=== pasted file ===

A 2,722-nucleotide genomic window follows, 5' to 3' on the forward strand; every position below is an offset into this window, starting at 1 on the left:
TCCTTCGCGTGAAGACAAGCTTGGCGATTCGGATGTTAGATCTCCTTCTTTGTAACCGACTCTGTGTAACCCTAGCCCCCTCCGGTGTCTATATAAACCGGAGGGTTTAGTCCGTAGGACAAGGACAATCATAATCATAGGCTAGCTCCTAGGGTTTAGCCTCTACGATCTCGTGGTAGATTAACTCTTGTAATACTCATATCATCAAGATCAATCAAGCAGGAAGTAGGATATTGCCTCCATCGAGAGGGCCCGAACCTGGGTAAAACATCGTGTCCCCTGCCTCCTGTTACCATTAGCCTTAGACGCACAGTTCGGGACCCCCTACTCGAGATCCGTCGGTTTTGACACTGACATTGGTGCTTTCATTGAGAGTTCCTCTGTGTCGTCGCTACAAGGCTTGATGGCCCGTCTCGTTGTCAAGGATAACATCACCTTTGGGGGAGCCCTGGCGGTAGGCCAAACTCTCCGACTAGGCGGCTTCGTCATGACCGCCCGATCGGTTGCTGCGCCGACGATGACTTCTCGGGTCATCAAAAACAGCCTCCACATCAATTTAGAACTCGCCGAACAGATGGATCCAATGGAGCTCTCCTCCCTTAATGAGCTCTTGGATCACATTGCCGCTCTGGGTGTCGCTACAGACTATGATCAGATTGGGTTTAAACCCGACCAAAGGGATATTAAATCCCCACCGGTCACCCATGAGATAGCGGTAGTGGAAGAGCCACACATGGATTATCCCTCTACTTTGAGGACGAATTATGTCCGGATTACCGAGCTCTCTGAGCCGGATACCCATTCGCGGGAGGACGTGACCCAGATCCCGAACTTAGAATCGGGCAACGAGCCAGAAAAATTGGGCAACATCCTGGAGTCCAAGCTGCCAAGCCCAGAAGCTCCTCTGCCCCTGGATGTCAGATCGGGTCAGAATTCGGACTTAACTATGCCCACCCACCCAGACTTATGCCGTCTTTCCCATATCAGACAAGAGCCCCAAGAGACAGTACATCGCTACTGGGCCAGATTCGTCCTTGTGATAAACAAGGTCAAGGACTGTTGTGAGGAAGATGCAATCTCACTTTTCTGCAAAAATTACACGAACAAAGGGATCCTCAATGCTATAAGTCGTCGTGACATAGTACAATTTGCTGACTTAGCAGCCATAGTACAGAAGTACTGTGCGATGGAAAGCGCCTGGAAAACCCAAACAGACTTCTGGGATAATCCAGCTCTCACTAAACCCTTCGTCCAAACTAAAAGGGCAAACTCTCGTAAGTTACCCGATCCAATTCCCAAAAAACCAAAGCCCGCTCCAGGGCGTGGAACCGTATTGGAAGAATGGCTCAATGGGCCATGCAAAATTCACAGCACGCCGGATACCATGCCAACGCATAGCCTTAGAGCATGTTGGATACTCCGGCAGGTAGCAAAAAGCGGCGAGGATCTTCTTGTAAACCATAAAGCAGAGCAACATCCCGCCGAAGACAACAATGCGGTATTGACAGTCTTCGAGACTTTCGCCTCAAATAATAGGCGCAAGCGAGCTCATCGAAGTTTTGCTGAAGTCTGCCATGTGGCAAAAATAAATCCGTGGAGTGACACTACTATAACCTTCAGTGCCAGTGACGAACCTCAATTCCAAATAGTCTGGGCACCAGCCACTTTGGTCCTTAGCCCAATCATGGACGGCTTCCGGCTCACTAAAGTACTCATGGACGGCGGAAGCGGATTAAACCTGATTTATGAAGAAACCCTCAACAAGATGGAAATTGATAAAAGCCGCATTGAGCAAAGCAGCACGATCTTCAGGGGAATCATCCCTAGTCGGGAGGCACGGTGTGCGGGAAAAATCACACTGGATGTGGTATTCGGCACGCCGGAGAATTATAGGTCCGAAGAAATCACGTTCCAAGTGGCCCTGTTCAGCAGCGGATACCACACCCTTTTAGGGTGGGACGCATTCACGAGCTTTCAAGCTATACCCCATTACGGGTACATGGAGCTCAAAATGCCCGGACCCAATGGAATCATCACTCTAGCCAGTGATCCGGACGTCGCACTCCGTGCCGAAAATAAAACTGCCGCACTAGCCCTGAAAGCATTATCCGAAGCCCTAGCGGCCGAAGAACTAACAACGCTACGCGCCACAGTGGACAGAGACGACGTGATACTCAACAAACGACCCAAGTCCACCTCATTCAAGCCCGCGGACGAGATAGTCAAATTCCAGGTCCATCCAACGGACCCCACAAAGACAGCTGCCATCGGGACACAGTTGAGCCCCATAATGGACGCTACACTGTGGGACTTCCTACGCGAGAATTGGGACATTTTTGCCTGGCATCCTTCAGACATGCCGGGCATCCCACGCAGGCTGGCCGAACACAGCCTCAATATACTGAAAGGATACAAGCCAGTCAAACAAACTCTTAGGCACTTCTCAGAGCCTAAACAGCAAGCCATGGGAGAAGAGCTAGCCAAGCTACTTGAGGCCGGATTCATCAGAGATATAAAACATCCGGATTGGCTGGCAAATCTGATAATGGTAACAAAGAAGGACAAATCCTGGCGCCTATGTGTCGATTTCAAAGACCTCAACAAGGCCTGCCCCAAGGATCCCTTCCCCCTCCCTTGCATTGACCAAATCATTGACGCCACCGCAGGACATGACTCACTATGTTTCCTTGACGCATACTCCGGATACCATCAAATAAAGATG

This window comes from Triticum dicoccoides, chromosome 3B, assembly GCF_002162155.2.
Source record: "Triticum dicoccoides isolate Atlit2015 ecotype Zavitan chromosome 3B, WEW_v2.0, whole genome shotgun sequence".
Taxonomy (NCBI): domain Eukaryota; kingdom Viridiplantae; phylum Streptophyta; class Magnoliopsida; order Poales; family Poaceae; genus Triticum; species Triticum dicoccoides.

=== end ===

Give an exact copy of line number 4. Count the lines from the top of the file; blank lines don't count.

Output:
Source record: "Triticum dicoccoides isolate Atlit2015 ecotype Zavitan chromosome 3B, WEW_v2.0, whole genome shotgun sequence".